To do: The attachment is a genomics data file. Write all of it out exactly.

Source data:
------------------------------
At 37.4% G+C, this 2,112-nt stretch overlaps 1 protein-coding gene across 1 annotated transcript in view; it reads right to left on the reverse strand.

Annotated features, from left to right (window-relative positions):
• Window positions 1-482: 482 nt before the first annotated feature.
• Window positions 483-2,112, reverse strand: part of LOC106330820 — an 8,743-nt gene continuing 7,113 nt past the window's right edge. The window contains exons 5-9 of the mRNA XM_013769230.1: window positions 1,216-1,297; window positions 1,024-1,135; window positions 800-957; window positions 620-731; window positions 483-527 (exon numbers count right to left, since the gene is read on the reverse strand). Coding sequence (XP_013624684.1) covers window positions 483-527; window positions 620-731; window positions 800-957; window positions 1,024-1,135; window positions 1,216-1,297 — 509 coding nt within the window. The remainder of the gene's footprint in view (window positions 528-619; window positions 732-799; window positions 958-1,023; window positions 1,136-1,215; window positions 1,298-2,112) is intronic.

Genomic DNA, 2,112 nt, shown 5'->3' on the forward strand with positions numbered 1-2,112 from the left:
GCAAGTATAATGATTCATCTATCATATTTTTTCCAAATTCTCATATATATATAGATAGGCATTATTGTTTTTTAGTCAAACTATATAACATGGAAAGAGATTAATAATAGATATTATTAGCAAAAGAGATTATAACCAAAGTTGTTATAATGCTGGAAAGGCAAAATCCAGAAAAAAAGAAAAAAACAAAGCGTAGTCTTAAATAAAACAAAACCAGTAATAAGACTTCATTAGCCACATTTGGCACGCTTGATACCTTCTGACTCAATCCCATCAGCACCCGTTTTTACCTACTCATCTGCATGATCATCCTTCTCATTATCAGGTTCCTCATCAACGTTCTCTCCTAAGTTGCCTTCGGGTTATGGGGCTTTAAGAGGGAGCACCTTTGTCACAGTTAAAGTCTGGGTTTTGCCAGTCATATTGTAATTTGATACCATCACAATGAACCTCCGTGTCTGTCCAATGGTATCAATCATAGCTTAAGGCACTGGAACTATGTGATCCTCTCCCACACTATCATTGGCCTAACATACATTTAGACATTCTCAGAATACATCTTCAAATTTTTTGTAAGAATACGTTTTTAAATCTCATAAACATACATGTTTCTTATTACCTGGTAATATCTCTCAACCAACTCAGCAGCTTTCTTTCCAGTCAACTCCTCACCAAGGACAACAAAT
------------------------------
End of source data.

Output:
At 37.4% G+C, this 2,112-nt stretch overlaps 1 protein-coding gene across 1 annotated transcript in view; it reads right to left on the reverse strand.

Annotated features, from left to right (window-relative positions):
• Window positions 1-482: 482 nt before the first annotated feature.
• Window positions 483-2,112, reverse strand: part of LOC106330820 — an 8,743-nt gene continuing 7,113 nt past the window's right edge. The window contains exons 5-9 of the mRNA XM_013769230.1: window positions 1,216-1,297; window positions 1,024-1,135; window positions 800-957; window positions 620-731; window positions 483-527 (exon numbers count right to left, since the gene is read on the reverse strand). Coding sequence (XP_013624684.1) covers window positions 483-527; window positions 620-731; window positions 800-957; window positions 1,024-1,135; window positions 1,216-1,297 — 509 coding nt within the window. The remainder of the gene's footprint in view (window positions 528-619; window positions 732-799; window positions 958-1,023; window positions 1,136-1,215; window positions 1,298-2,112) is intronic.

Genomic DNA, 2,112 nt, shown 5'->3' on the forward strand with positions numbered 1-2,112 from the left:
GCAAGTATAATGATTCATCTATCATATTTTTTCCAAATTCTCATATATATATAGATAGGCATTATTGTTTTTTAGTCAAACTATATAACATGGAAAGAGATTAATAATAGATATTATTAGCAAAAGAGATTATAACCAAAGTTGTTATAATGCTGGAAAGGCAAAATCCAGAAAAAAAGAAAAAAACAAAGCGTAGTCTTAAATAAAACAAAACCAGTAATAAGACTTCATTAGCCACATTTGGCACGCTTGATACCTTCTGACTCAATCCCATCAGCACCCGTTTTTACCTACTCATCTGCATGATCATCCTTCTCATTATCAGGTTCCTCATCAACGTTCTCTCCTAAGTTGCCTTCGGGTTATGGGGCTTTAAGAGGGAGCACCTTTGTCACAGTTAAAGTCTGGGTTTTGCCAGTCATATTGTAATTTGATACCATCACAATGAACCTCCGTGTCTGTCCAATGGTATCAATCATAGCTTAAGGCACTGGAACTATGTGATCCTCTCCCACACTATCATTGGCCTAACATACATTTAGACATTCTCAGAATACATCTTCAAATTTTTTGTAAGAATACGTTTTTAAATCTCATAAACATACATGTTTCTTATTACCTGGTAATATCTCTCAACCAACTCAGCAGCTTTCTTTCCAGTCAACTCCTCACCAAGGACAACAAAT